TMB – Day 2: Refuge Les Grands – Lac Blanc

During the night the wind visited us frequently, leaning into the tent, testing the structural soundness of the shelter. Morning then dawned surprisingly calm, except for occasional and rather unexpected gusts, one of which lifted our tent and was I a second slower diving for it, we would have seen it flying over a cliff back down into the valley where we came from yesterday. I managed to grab the very end of the fly that was luckily still attached to the body by one clip and the day was saved.

Such a beautiful morning to wake up to

Our morning walk involved a rising traverse towards Refuge Col de Balme through green slopes filled with blueberry bushes and short evergreens and later on the sparsely forested hills gave way to meadows and flowers of great variety, and mountains with their rugged peaks and hanging glaciers loomed above us from any angle. How many people have glanced at the beauty of this landscape I wondered and lost in that thought I neglected to pay attention to the trail for a second… and next thing I knew I was on the ground and my left shin throbbed in pain. Stupidly I stepped too close to the edge of the narrow path and the dirt gave in, sending me to the ground where a rock waited for my shin to land on.

Cannot complain about these views.

I scaled the damage. Scrape that would possibly bruise later. I looked quite bad but the pain dissipated as soon as I shifted my leg and my shin lost contact with the rock it was previously pressed against. I could walk quite normally and less than five minutes after the accident we continued on.

After Refuge Col de Balme, place with quite a pretty view by the way, though in my opinion Les Grands holds slightly better views, anyway from there the trail started to drop through pastures. Just as we made our way through a herd of sheep, the rain drops started falling on us from the one and only dark cloud above our heads. The rain shower was brief and light, and considering the forecast, we got out lucky.

Dave is soaking up the ridge line views

The next climb followed a ridge. The path was rocky, I had hard time prioritizing between watching my steps and enjoying the views. Compulsory break happened at the high point, we had a snack and took gazillion of pictures.

Descent to Tré-Le-Champ seemed never-ending. The trail improved once we dropped bellow the tree line and we could maintain faster pace but even then we switchbacked and switchbacked more and just kept dropping. It was heartbreaking to loose all the elevation we worked through sweat and pain to gain.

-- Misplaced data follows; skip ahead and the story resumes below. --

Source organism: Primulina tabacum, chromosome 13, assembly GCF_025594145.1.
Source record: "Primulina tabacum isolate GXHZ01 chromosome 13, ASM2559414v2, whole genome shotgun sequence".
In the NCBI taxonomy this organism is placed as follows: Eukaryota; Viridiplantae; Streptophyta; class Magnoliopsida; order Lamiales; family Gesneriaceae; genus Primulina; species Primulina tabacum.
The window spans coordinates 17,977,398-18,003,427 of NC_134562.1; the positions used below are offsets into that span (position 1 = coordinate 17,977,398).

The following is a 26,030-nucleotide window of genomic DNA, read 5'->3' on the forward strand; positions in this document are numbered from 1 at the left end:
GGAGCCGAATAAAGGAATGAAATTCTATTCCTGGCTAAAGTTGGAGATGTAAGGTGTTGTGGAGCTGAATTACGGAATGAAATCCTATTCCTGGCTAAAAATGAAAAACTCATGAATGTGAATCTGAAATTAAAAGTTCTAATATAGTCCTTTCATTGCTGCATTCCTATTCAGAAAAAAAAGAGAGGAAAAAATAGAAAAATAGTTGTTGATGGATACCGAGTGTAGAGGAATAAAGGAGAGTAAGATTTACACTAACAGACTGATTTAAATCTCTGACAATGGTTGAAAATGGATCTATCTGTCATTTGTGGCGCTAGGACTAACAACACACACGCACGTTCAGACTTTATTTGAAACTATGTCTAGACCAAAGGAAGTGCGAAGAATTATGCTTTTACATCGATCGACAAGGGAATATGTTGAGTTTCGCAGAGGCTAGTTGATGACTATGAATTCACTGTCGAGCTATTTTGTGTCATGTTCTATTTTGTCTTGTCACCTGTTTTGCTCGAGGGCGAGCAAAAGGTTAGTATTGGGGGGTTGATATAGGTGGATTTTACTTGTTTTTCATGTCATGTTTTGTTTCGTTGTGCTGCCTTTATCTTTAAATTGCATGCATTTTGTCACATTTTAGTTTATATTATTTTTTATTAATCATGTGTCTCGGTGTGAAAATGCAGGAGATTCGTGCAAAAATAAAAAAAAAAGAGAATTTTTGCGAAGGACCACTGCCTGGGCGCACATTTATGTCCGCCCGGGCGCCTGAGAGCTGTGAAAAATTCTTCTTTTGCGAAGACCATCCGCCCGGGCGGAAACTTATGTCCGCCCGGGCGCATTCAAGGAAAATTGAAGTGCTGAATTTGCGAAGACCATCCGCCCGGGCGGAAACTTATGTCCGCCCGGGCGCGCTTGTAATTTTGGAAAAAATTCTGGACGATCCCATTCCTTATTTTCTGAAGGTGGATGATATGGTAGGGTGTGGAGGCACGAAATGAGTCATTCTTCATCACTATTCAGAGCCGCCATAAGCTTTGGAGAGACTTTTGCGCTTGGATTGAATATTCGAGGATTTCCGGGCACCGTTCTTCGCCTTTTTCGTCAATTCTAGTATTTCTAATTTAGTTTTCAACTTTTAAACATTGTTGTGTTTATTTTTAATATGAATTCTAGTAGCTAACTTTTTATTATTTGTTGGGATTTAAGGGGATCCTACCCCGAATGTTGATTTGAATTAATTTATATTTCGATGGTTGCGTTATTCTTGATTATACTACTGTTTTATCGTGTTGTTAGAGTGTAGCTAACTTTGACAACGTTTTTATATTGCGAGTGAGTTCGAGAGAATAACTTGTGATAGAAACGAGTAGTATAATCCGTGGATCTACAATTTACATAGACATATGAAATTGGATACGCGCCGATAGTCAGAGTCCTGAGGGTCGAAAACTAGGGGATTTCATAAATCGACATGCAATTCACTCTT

Arriving at Tré-Le-Champ

At the very bottom we visited Auberge La Boerne where we had a lunch. Fabulously delicious food that won’t break the bank. Highly recommend.

Full of energy we set out for the final climb of the day. The trail led through forest first where we were shaded from the warm touch of the sun that peaked from the clouds more often now than in the morning. Higher up when we left the trees behind, the wind picked up to cool us off. The hiking conditions were perfect.

We skidded along area that’s popular with climbers. We saw many of them scaling routes on the wall. And the trail had some climbing in store for us as well.

The ladders were not nearly as scary as the photos I saw online. Perspective often plays tricks, one can never judge steepness or difficulty of terrain from a photograph alone. My feelings could have been different if we had to descend the ladders but climbing up the sturdy metal steps with a very good rod as additional aid, there was not much pucker factor for me here. (As a side note I’d like to mention our experience would have been different should the rain come as predicted. This was not a section I would recommend on a rainy day).

Hello ladders

Our next stop, Aiguillette d’Argentière (1,893 m), was where we had to decide whether we would stick with the regular TMB or visit Lac Blanc, an alternate route that climbs more but offers views of some pretty spectacular lakes. We took the alternate, hoping to camp by one of the lakes.

The trail was steep and there was one last short ladder to climb. The lakes were totally worth it though.

Our first wild Ibex

Camping is not allowed at Lac Blanc. The warden suggested several spots nearby but warned us a big storm was coming. We made a decision to pay for bunk beds in the dormitory. It proved to be a good choice. The sky opened shortly after dinner, lighting, thundering and all the beauty a storm brings that we could watch from the comfort of a bed, and when the time came, we put ear plugs in and happily drifted to sleep.


Notes: August 6, 2019

The day as we planned it was rather long and involved decent amount of uphill. Strategically not the best choice but it allowed us to spend night at Lac Blanc which is worth it.

There is no camping allowed at Lac Blanc. Nearest camps are about 30 – 35 minutes each direction. If you hope to spend night at the Refuge at Lac Blanc, I recommend calling ahead and booking a bed. The place is popular and fills most nights. We got extremely lucky, a group of four did not show up because of adverse weather forecast.

Accommodation was €55.00 per person. Dinner and breakfast was included in that price.

There is no free potable water available at Refuge Lac Blanc . Bring filter or tablets to treat the lake water or the tap water (which comes from the lake). Bottled water is available for purchase.

If you’d prefer shorter day, staying at Auberge La Boerne is a possibility. They allow for tents to be pitched on their property as well.

Fantastic views from Lac Blanc.